• International Criminal Law: International criminal law is a fascinating contemporary area of study in the field of public international law. This module provides you with the opportunity to critically evaluate fundamental concepts and key institutions of international criminal law, and apply key aspects of procedural and substantive law to ‘real-world’ scenarios.
  • Intellectual Property Law: This module aims to equip you with a sound understanding of critical aspects of the law relating to intellectual property – that is the property rights that vest in results of intellectual, business and creative efforts, such as literary works and inventions. As such, the module builds upon the prior knowledge and skills you have developed on the programme, particularly in Land Law and Tort. Fundamental principles of intellectual property will be considered in the broader political, geographical, economic and social contexts.
  • Cybercrime: Cybercrime is a module that will allow you critically examine and reflect upon one of the key contemporary problems in crime control – recent estimates suggest that cybercrime represents the most prevalent form of criminal behaviour in the UK today. This module provides you with the opportunity to apply the knowledge and skills you have previously developed in Criminal Law to this fascinating and fast-moving area.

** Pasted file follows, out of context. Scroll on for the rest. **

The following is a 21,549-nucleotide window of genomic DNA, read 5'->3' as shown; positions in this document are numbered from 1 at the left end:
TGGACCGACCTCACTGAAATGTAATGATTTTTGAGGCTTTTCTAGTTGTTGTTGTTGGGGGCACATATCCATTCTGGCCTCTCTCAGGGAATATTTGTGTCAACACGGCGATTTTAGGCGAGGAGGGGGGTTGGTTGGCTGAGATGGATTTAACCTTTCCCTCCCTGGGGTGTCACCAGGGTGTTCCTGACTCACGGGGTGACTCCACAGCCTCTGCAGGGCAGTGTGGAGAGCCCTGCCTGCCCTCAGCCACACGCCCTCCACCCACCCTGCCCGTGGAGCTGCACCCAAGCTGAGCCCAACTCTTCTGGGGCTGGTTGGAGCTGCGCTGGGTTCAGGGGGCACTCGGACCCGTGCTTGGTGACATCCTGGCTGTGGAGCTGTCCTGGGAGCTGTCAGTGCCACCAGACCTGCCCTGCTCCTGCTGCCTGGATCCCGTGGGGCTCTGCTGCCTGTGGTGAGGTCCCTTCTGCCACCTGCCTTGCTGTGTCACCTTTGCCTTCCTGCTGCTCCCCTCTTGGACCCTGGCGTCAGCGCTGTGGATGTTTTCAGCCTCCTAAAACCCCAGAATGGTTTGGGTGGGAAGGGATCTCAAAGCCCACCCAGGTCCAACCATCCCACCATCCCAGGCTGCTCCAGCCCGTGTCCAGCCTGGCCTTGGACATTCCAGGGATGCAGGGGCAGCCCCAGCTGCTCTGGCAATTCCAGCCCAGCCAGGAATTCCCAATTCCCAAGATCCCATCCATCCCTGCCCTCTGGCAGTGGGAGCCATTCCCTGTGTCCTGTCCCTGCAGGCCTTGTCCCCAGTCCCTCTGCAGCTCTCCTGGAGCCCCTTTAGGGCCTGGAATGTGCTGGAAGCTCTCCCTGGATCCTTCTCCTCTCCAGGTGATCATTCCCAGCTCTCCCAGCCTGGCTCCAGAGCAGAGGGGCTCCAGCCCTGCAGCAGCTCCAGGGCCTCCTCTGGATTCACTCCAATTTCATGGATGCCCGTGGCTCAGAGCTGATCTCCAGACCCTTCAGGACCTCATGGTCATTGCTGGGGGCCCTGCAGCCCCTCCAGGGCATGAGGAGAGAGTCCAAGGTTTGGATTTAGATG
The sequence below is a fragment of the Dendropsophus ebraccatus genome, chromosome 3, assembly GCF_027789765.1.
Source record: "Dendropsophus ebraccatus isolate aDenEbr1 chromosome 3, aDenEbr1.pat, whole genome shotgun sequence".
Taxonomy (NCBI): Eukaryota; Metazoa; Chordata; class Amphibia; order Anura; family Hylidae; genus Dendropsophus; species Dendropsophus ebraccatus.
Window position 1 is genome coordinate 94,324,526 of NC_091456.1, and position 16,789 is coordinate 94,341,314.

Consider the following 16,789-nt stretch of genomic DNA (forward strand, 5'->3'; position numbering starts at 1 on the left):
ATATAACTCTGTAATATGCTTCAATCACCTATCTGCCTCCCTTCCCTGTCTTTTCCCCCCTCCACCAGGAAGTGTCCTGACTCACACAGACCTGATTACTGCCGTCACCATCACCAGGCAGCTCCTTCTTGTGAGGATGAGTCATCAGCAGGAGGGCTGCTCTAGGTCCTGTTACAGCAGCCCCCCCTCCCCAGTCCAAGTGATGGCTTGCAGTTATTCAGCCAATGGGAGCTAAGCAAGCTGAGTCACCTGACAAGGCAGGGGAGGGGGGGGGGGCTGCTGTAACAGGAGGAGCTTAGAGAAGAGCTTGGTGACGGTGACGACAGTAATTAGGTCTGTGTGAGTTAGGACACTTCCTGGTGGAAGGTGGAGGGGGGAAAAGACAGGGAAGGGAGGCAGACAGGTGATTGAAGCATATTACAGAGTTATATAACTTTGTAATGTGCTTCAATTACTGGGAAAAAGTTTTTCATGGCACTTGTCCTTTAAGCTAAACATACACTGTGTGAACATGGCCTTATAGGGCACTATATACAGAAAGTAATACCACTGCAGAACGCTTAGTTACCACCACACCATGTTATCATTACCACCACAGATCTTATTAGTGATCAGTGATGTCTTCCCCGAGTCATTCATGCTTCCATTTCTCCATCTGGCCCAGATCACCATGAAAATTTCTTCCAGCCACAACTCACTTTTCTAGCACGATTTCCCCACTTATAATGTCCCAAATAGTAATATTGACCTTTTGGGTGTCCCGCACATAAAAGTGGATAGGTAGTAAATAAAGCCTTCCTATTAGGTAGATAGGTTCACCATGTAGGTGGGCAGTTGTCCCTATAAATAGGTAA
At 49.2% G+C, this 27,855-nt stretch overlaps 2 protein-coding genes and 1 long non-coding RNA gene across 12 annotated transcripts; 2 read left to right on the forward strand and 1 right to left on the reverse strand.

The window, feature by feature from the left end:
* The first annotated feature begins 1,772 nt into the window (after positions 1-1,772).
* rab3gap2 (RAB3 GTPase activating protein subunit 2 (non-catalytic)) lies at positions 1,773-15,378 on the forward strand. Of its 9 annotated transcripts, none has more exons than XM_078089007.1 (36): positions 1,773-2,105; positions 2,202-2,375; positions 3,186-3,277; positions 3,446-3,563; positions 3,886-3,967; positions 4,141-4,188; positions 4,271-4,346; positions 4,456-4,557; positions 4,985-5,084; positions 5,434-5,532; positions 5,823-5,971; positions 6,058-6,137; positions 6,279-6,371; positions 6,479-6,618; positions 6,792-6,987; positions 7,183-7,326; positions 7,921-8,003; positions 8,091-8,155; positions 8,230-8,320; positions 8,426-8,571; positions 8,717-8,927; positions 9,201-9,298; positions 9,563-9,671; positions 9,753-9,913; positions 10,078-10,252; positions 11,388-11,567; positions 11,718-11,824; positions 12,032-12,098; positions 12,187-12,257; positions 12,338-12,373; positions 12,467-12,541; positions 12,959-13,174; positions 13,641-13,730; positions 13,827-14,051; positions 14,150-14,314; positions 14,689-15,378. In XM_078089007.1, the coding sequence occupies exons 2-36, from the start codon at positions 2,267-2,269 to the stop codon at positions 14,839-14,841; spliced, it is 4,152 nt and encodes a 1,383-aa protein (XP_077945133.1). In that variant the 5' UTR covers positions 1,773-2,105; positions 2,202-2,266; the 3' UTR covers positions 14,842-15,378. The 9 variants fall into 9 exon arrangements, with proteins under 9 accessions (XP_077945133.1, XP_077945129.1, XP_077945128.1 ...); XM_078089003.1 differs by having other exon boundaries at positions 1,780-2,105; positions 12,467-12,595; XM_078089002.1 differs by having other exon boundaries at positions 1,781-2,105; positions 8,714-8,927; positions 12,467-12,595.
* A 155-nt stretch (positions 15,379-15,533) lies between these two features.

• Company Law: This module provides you with a critical appreciation of the main principles of modern company law. Company Law will allow you to develop a solid grounding in the core legal principles relating to the management of limited companies in England and Wales, as well as a perceptive and critical understanding of the beliefs and values that underpin this area of law. In your work on the module you will learn to recognise and critique the significance of current debates in company law, particularly in the context of relevant wider social, political and economic considerations.
  • Asylum and Immigration Law: This module will provide you the opportunity to apply and refine your skills of critical analysis, problem-solving and legal research in a specific, and current area of law: asylum and immigration. This area builds on some of the previous modules studied, particularly Human Rights and EU Law. The module examines relevant legal concepts, principles and regulation in this controversial and fast-moving area of law. There is a particular focus on social justice and you will consider, debate and analyse contemporary legal principles in their broader historical, political and economic contexts.